John Kot has long been a hands-on trainer, an approach he credits with facilitating employee buy-in and helping him grow his business.
“I’m training the staff myself,” said Kot, who employs 229 people at eight dealerships in British Columbia. “Employees appreciate that the president is doing this, rather than someone from the outside.” Kot said his self-led training — an approach he has taken since buying his first dealership 20 years ago — enhances employee satisfaction and retention, which in turn boosts sales performance and customer satisfaction.
At his Victoria Hyundai dealership, for example, there has been no turnover of sales staff in two years. Turnover at his seven other stores has been less than five per cent.
“Sales staff feel they’re getting developed,” Kot said. “They see so many of the managers started on sales floor.
“Eighty per cent of our management has been developed homegrown, with the extensive training, and [that] is key to the success of the company. They all have become our work family.”
Kot Auto Group is based in Kelowna, about 450 kilometres east of Vancouver. The company devotes three hours a week per dealership for training. One of those hours is conducted by Kot, who rotates through the locations. Other sessions are led by each dealership’s senior management.
Kot’s sessions are recorded and posted on a YouTube channel that’s open to the public.
DO-IT-YOURSELF HAS RISKS
While Kot has a proven track record, his training approach is not suitable for every organization, said Robert Levesque, a Nova Scotia-based consultant who has worked with automakers and dealerships for decades.
“John is one of the best operators out there,” Levesque said. “This guy is hands-on, and I respect everything that he does.”
However, any dealer who relies entirely on internal resources for training risks missing out on a global overview of trends in the industry. “They are so close to the trees, they don’t see the forest anymore,” Levesque said.
Sometimes, he said, dealer principals fail to recognize shortcomings in their own strategies.
Rather than rely entirely on “if-it’s-not-broke, don’t-fix-it” strategies rooted in traditional approaches, a dealer can hire an outside consultant, who can more easily identify shifts in the industry, Levesque said.
“This is the most dangerous thing that can come to any company,” he said. “We call it paradigm paralysis.”
Kot said the best way to nurture development of skills is to share the knowledge he has accumulated over nearly four decades. He began selling cars part time at age 17 in his hometown of Weyburn, Sask., 115 kilometres southeast of Regina, and formed Kot Auto Group after purchasing his first dealership, Kelowna Hyundai, in 2011.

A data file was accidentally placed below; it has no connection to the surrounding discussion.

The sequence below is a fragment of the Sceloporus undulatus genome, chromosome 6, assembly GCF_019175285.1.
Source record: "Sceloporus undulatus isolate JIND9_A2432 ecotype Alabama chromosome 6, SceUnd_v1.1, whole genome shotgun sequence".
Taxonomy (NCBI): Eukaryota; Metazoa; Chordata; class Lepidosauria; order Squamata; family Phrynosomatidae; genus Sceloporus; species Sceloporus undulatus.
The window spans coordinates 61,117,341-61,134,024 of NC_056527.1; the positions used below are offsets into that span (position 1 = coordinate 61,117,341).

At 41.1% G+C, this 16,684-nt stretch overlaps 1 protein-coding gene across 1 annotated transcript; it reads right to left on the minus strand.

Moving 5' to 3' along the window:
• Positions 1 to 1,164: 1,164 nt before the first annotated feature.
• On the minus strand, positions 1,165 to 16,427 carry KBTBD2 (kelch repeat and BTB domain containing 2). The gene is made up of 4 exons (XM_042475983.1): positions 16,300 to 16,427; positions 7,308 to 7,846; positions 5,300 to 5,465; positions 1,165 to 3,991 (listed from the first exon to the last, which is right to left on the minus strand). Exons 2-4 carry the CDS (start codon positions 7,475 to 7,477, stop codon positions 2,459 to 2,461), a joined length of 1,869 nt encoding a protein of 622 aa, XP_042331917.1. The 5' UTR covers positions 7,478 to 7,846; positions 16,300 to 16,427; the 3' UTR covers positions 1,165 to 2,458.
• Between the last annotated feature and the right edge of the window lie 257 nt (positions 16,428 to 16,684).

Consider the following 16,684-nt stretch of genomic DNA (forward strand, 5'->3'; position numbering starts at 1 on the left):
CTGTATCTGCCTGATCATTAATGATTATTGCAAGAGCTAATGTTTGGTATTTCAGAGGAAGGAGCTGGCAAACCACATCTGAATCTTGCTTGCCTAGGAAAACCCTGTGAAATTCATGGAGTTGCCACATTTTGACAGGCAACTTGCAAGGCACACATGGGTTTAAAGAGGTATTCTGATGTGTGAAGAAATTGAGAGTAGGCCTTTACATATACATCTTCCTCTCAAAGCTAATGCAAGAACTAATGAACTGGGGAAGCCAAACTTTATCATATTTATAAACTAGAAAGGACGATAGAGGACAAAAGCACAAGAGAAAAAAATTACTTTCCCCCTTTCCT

His lessons include not only basic sales techniques such as greeting strategies, referrals and closing but also fixed-ops and service processes and general topics such as the corporate vision.
He even cites lessons from his sports idol, NHL hockey legend Wayne Gretzky.
“I’ve had a great response from the employees by doing this,” Kot said. “They constantly reach out after and want to chat more.”
Yet, staff buy-in also hinges on Kot’s willingness to walk the talk. “If I want to teach someone to be on social media, then I have to be on social media myself.”
Kot still finds time to get directly involved in the sales process, demonstrating to staff that he understands the challenges they face in the rapidly evolving sales environment.
“I used to be a great salesperson,” Kot says in one of nearly 30 training videos on YouTube. “I’ve always been pretty good at building rapport and being able to close a deal. ... But the business is changing.”
The shift in buyers’ expectations accelerated with the onset of the COVID-19 pandemic, leading to a desire for touchless and remote interactions. Kot wants his dealerships to “get ahead of the curve” by adopting new technologies as they become available, he said. Dealerships need to be able to provide a seamless experience, using text and video to update customers and tablets to simplify the service process.
Kot said he does a lot of self-training, mining insights from industry leaders. But Levesque questioned how a CEO could find the time to both run a dealership group and stay up to date on industry trends.
Levesque pointed to the use of the SnapCell or BombBomb video messaging software to send replies to customer inquiries. A sales associate can quickly prepare a customized video walkaround of an in-stock car, showing a potential customer its features.
“When a customer gets that reply, the response rate is multiplied by 10,” Levesque said. “That dealership is not going to come up with that strategy on their own.”
Levesque conceded that Kot leads by example, and that has value. “The risk he’s facing,” Levesque said, “is the market will shift, and his group will be left behind.”